Za'atar adds a delicious lemony, herbaceous tone to many dishes in Lebanese and other Middle Eastern cuisines—here's how to use it.

When I tell people that one of my favorite cooking spices to add to my food is za'atar, I usually get a blank stare or a look of confusion. As a Lebanese American food writer, this is a source of constant vexation: that a traditional spice blend of such depth, which has been around since before written history, might be unknown to the general West. When I speak to another person from the Middle East, za'atar is nearly equal to salt or pepper!

What exactly is za'atar seasoning, though? Za'atar is a blend of dried toasted thyme, marjoram, oregano, sesame seeds and sumac (sumac used for spices is a different species than the plant with poisonous white berries). This wonderfully roasted spice blend originated in the Middle East. Traditionally this spice blend is made without salt (yay for those eating low-sodium!). However, some brands and stores carry a version of za'atar with salt. Cuisines that commonly include za'atar in their foods are those of Lebanon, Jordan, Syria and Israel.

If za'atar could get some much-deserved publicity, it would likely be the next trending food ingredient. It's a superb and well-rounded blend that can be a wonderful addition to your next recipe for avocado toast or roasted chicken.

Za'atar Seasoning on a Vintage Spoon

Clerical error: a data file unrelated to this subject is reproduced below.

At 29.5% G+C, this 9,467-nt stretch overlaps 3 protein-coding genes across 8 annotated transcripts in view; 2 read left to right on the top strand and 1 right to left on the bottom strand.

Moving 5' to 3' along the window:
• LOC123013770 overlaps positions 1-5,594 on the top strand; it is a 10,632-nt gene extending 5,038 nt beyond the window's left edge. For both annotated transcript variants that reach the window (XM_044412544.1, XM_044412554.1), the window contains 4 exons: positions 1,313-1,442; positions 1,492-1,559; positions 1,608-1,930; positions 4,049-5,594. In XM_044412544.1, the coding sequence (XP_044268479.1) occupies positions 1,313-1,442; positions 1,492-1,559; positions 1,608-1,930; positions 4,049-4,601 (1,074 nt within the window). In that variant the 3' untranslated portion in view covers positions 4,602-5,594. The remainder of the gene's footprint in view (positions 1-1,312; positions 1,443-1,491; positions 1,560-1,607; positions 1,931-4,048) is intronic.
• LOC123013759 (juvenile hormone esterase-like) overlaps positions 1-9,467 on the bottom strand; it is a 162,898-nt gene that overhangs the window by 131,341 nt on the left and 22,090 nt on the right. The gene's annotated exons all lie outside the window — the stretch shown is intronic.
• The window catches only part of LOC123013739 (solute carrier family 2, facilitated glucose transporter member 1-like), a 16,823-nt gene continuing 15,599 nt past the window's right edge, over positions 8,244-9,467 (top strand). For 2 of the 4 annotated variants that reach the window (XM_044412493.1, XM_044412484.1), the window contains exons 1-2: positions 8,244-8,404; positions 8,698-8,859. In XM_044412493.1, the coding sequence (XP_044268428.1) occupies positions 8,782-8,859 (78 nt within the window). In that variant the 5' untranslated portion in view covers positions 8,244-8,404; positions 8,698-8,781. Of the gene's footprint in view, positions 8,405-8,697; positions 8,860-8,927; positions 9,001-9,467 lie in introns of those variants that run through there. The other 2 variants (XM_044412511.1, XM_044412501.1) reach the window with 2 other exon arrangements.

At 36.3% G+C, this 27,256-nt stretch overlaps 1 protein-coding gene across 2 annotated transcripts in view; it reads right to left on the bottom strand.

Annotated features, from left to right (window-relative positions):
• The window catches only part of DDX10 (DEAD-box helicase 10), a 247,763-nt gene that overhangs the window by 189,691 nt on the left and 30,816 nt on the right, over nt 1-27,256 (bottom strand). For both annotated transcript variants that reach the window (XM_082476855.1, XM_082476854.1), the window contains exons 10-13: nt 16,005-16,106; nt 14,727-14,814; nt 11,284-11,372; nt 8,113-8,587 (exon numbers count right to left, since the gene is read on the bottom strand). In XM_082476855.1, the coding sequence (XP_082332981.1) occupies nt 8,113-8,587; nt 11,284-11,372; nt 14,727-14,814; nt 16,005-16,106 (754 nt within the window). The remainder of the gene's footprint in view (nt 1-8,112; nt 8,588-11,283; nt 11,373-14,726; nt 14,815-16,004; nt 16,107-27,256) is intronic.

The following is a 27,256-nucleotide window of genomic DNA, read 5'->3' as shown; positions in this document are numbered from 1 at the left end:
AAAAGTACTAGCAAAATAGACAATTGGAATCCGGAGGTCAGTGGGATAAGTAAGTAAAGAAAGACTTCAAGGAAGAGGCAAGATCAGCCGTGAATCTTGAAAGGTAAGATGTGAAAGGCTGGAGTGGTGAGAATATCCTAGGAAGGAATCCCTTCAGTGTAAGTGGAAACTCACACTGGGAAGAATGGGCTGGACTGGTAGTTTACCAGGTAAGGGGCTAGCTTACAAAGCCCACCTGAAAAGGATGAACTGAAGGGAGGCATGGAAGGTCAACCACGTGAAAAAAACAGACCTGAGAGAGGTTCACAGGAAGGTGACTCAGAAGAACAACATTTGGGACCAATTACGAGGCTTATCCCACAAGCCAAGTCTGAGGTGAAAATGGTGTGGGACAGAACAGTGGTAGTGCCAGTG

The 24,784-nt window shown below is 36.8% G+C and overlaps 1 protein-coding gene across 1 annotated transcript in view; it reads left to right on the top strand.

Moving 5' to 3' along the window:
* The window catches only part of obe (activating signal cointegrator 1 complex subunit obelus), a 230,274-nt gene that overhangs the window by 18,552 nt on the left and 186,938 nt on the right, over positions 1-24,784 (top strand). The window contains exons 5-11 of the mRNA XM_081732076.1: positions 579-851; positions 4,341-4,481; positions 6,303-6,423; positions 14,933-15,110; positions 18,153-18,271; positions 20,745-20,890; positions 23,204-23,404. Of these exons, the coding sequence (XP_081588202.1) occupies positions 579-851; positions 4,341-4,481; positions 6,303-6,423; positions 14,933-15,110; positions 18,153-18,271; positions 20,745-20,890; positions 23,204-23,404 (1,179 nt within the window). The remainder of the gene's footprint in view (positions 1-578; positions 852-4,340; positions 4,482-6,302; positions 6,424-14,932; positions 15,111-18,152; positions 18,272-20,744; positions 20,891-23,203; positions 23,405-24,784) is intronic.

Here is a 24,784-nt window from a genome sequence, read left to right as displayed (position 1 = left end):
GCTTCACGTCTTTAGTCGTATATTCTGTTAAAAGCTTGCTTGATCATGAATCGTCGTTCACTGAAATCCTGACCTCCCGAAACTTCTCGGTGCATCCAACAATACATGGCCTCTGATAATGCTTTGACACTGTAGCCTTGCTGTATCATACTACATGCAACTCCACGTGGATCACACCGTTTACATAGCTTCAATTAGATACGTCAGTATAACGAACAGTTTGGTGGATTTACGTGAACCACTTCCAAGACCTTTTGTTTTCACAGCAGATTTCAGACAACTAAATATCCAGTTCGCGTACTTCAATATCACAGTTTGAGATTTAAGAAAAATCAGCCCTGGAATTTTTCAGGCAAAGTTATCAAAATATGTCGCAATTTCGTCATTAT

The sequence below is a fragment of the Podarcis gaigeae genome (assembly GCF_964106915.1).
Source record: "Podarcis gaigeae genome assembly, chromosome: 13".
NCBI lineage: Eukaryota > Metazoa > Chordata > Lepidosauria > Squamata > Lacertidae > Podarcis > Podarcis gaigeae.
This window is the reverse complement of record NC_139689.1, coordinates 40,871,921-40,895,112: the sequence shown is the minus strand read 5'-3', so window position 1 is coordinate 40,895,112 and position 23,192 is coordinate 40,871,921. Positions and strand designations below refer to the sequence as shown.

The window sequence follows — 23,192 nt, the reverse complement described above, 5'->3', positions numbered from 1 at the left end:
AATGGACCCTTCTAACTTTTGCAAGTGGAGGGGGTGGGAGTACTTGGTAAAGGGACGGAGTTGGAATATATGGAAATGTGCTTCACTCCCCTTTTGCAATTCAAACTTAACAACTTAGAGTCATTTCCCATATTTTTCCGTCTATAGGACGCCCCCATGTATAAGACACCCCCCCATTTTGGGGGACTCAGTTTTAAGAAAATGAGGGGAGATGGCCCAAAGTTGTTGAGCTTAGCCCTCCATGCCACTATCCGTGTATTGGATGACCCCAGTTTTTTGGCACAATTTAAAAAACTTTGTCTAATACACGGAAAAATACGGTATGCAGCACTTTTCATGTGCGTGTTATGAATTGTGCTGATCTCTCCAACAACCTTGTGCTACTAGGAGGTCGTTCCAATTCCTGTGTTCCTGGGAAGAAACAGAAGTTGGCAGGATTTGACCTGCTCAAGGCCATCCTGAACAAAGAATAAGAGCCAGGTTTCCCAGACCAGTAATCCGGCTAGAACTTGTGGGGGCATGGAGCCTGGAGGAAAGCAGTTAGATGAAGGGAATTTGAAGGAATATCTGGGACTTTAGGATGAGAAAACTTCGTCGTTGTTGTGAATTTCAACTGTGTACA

Credit: Adobe Stock / Michelle Lee Photography

Za'atar is healthy and full of antioxidants from the herbs, and it is very versatile. It has been popular in parts of the world for centuries, even dating back to biblical times. The beauty of za'atar is its simplicity and adaptability. Since it is roasted, its taste is naturally earthy. But it also brings a lemony brightness to the foods it is paired with. Its flavor is subtle yet aromatic, rich but not overpowering, deep yet slightly tangy.

Now on to its versatility. Probably the most classic and well-known use of za'atar is on za'atar bread (or manakish). Manakish is a Middle Eastern flatbread, topped with a mixture of za'atar, olive oil and lemon juice, that is baked in a high-heat oven (or pizza oven).

In Lebanon, za'atar bread is a popular street food and is commonly eaten for breakfast. Za'atar bread can be served with hummus or just topped with fresh tomatoes, yogurt and mint leaves. A melty cheese like mozzarella can also be added to the za'atar bread, making it almost like a Middle Eastern pizza.

Za'atar can also be sprinkled on poached or fried eggs, or on shakshuka, enhancing the overall breakfast experience. Another great (and simple) use is to season chicken with za'atar, roast or grill it and serve it over rice. And oven-roasted potatoes pair well with a generous sprinkling of za'atar and olive oil.

One can venture out and season french fries with za'atar, as well as roasted veggies or even bagels. It would not be out of line at all to sprinkle za'atar on top of some creamy hummus, just to keep it in the same quadrant of the world.

You can find za'atar at well-stocked grocery stores, Middle Eastern markets and online. One great source is Kalustyan's, which sells Syrian, Lebanese, Israeli and Jordanian varieties of the spice blend.

There really is no limit to the uses for za'atar, besides the limits of trying something new. It's time to shine a light on the sheer genius of za'atar and make it trend to a place of popularity and acceptance, right where it belongs.

Emily Ackerman is a Lebanese American food blogger and the founder of A Pinch Of Adventure. Follow her recipes and work on Instagram or at her website For more from her on EatingWell, read her article about her grandmother's cabbage rolls.